This evening I was expecting to use my last bit of gas to warm up a can of soup for dinner. I expected to camp in a lonely spot along the trail. The river would be my host, I, its guest.
I disembarked from the CO trail at Paw Paw after a cataclysimic 30 minutes of technical disasters-- a flat tire, forgotten sun glasses, backtracking, iPod sucked into spokes, headphones destroyed, sun glasses lost, macbook battery cracked.
Paw Paw is a little town in West Virgina , with a 'Value Dollar' store. After loading up on my frayed equipment at disconcertingly low prices, I packed up my bike in the parking lot. Three kids were batting their new foam swords around beside me-- one bravely inquired where I was going.
Impetuously I told the truth. Its not that I normally lie. I just abbreviate. I don't want to get into a long story with every casual inquiry. Usually, I say "Washington-- the end of the CO trail". This time I said "Berlin". Something about that caught their and their father's attention. Graciously, just as they were pulling away, the father asked me if I wanted to stay the night at their place.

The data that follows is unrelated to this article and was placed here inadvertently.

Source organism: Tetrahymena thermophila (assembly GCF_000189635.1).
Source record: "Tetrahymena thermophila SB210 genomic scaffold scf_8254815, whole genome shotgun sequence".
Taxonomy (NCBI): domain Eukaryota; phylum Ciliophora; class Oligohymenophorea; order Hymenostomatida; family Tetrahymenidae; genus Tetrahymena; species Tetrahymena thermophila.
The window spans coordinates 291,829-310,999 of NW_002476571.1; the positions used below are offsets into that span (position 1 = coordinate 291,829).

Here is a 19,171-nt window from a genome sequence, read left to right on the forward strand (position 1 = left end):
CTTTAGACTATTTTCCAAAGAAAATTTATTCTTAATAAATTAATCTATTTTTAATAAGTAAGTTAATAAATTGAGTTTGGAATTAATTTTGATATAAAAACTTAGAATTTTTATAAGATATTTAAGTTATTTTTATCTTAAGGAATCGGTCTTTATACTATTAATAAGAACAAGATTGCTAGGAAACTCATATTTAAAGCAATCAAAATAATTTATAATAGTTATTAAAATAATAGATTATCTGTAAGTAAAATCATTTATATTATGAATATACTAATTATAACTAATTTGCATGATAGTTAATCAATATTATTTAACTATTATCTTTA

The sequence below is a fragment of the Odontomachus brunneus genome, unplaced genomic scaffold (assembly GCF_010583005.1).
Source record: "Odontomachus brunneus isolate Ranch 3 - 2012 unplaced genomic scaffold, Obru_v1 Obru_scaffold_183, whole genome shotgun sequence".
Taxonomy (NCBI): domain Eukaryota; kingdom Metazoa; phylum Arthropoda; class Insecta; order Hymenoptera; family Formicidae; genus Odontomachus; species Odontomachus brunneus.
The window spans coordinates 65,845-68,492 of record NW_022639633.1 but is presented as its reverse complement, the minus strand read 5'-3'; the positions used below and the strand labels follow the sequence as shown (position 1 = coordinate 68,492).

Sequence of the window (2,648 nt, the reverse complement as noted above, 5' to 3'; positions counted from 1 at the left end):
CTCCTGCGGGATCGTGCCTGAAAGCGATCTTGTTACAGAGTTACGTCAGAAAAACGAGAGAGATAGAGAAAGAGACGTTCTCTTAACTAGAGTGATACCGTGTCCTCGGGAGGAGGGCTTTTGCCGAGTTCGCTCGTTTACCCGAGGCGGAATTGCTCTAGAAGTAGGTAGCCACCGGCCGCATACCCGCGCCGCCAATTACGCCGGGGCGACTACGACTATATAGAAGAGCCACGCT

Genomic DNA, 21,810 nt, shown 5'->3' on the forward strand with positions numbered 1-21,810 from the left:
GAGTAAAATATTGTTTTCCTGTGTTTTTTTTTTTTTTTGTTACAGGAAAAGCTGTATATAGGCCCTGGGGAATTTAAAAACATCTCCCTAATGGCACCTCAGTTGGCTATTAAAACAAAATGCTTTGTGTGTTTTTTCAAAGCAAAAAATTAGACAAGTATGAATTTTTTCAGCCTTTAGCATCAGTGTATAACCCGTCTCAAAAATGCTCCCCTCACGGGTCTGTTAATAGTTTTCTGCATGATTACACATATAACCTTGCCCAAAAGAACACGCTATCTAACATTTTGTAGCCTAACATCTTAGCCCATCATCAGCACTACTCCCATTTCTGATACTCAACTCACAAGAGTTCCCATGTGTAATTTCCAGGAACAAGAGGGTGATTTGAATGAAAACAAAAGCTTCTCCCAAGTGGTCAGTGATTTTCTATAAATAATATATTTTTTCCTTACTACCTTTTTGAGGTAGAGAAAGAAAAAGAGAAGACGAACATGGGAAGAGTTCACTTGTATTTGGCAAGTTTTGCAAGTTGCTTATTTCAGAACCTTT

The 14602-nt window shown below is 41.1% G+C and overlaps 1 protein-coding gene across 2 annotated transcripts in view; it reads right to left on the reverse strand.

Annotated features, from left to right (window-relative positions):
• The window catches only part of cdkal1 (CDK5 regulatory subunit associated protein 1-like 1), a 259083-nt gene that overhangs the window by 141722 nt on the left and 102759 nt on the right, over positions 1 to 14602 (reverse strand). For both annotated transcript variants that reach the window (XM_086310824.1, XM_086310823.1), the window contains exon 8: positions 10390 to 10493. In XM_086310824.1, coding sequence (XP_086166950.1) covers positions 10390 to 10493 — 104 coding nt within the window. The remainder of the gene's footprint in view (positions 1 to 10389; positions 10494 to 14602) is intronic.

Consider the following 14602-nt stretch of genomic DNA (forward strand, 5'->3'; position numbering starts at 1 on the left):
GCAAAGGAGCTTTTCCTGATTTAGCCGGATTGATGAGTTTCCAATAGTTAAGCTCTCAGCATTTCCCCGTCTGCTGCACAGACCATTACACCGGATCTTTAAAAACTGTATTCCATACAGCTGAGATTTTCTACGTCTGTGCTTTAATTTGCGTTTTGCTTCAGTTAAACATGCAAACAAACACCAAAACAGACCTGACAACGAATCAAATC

I don't really need a place to stay. I am not looking for it, nor wanting it. I am overjoyed at each night I camp in my tent along this beautiful trail. However, perhaps it is precisely that position of not wanting, that is drawing me so many kind and hospitable invitations. Just the other night I camped on the lawn on a beautiful home of a Cumberland PA family-- I was treated to a wonderful breakfast and a packed lunch. The night before, while eating at a restaurant in Connellsville, the man washing dishes in the back stopped to talk to me. He invited me to spend the night at his humble home.
Tonight, instead of my solitary soup, I've had a great BBQed dinner, a carefully poured Guiness, and the company of three rambunctious boys. Their father writes for the Washington Post and Playboy. The mother is the vice president of the World Wild Life Fund. They invited over two Russian artists and we set a big bond fire ablaze.
I couldn't make this up if I tried.
The stars and the velvet night sky are as lucid as in Smithers. We're surrounded by forest and the river flows nearby. The three kids cannot fathom how lucky they are. Tonight they camp out on the porch with their loving and spectacularly involved father.
Maybe one day they too will sit on a porch with a beer in hand, and realize how fortunate they were one summer long ago.